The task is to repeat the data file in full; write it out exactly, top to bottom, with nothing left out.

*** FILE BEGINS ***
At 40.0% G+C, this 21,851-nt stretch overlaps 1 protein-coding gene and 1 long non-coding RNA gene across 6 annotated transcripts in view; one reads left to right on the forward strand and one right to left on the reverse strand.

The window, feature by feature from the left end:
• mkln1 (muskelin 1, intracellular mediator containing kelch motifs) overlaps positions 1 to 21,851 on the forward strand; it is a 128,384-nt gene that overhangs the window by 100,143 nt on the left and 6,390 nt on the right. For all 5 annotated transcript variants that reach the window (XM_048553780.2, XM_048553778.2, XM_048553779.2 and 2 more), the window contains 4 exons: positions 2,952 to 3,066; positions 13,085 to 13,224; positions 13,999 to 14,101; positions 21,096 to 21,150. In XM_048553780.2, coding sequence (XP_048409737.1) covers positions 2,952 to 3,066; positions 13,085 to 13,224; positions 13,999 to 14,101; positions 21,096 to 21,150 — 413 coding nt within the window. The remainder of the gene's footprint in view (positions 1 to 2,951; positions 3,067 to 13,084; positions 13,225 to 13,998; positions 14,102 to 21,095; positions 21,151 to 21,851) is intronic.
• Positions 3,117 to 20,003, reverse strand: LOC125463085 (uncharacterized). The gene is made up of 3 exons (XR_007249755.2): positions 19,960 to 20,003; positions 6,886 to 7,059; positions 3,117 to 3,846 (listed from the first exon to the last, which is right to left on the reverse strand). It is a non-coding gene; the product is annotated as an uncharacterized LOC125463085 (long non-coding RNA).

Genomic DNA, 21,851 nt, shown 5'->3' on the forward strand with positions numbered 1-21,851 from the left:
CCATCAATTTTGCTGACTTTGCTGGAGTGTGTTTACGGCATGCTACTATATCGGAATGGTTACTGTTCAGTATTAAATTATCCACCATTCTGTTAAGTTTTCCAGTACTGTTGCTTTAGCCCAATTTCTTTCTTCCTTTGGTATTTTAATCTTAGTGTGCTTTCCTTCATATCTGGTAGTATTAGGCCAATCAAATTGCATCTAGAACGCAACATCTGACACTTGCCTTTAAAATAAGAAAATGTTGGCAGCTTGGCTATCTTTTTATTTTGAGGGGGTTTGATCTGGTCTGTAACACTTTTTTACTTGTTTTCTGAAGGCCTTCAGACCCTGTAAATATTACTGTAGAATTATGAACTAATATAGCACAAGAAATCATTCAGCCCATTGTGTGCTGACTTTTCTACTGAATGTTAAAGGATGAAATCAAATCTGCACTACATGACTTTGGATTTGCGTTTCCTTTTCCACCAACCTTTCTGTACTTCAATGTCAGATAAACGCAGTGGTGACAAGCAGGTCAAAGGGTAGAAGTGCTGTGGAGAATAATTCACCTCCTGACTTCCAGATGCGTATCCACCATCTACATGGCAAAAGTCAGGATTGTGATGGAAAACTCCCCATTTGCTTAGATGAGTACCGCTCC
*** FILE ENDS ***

At 40.0% G+C, this 21,851-nt stretch overlaps 1 protein-coding gene and 1 long non-coding RNA gene across 6 annotated transcripts in view; one reads left to right on the forward strand and one right to left on the reverse strand.

The window, feature by feature from the left end:
• mkln1 (muskelin 1, intracellular mediator containing kelch motifs) overlaps positions 1 to 21,851 on the forward strand; it is a 128,384-nt gene that overhangs the window by 100,143 nt on the left and 6,390 nt on the right. For all 5 annotated transcript variants that reach the window (XM_048553780.2, XM_048553778.2, XM_048553779.2 and 2 more), the window contains 4 exons: positions 2,952 to 3,066; positions 13,085 to 13,224; positions 13,999 to 14,101; positions 21,096 to 21,150. In XM_048553780.2, coding sequence (XP_048409737.1) covers positions 2,952 to 3,066; positions 13,085 to 13,224; positions 13,999 to 14,101; positions 21,096 to 21,150 — 413 coding nt within the window. The remainder of the gene's footprint in view (positions 1 to 2,951; positions 3,067 to 13,084; positions 13,225 to 13,998; positions 14,102 to 21,095; positions 21,151 to 21,851) is intronic.
• Positions 3,117 to 20,003, reverse strand: LOC125463085 (uncharacterized). The gene is made up of 3 exons (XR_007249755.2): positions 19,960 to 20,003; positions 6,886 to 7,059; positions 3,117 to 3,846 (listed from the first exon to the last, which is right to left on the reverse strand). It is a non-coding gene; the product is annotated as an uncharacterized LOC125463085 (long non-coding RNA).

Genomic DNA, 21,851 nt, shown 5'->3' on the forward strand with positions numbered 1-21,851 from the left:
CCATCAATTTTGCTGACTTTGCTGGAGTGTGTTTACGGCATGCTACTATATCGGAATGGTTACTGTTCAGTATTAAATTATCCACCATTCTGTTAAGTTTTCCAGTACTGTTGCTTTAGCCCAATTTCTTTCTTCCTTTGGTATTTTAATCTTAGTGTGCTTTCCTTCATATCTGGTAGTATTAGGCCAATCAAATTGCATCTAGAACGCAACATCTGACACTTGCCTTTAAAATAAGAAAATGTTGGCAGCTTGGCTATCTTTTTATTTTGAGGGGGTTTGATCTGGTCTGTAACACTTTTTTACTTGTTTTCTGAAGGCCTTCAGACCCTGTAAATATTACTGTAGAATTATGAACTAATATAGCACAAGAAATCATTCAGCCCATTGTGTGCTGACTTTTCTACTGAATGTTAAAGGATGAAATCAAATCTGCACTACATGACTTTGGATTTGCGTTTCCTTTTCCACCAACCTTTCTGTACTTCAATGTCAGATAAACGCAGTGGTGACAAGCAGGTCAAAGGGTAGAAGTGCTGTGGAGAATAATTCACCTCCTGACTTCCAGATGCGTATCCACCATCTACATGGCAAAAGTCAGGATTGTGATGGAAAACTCCCCATTTGCTTAGATGAGTACCGCTCC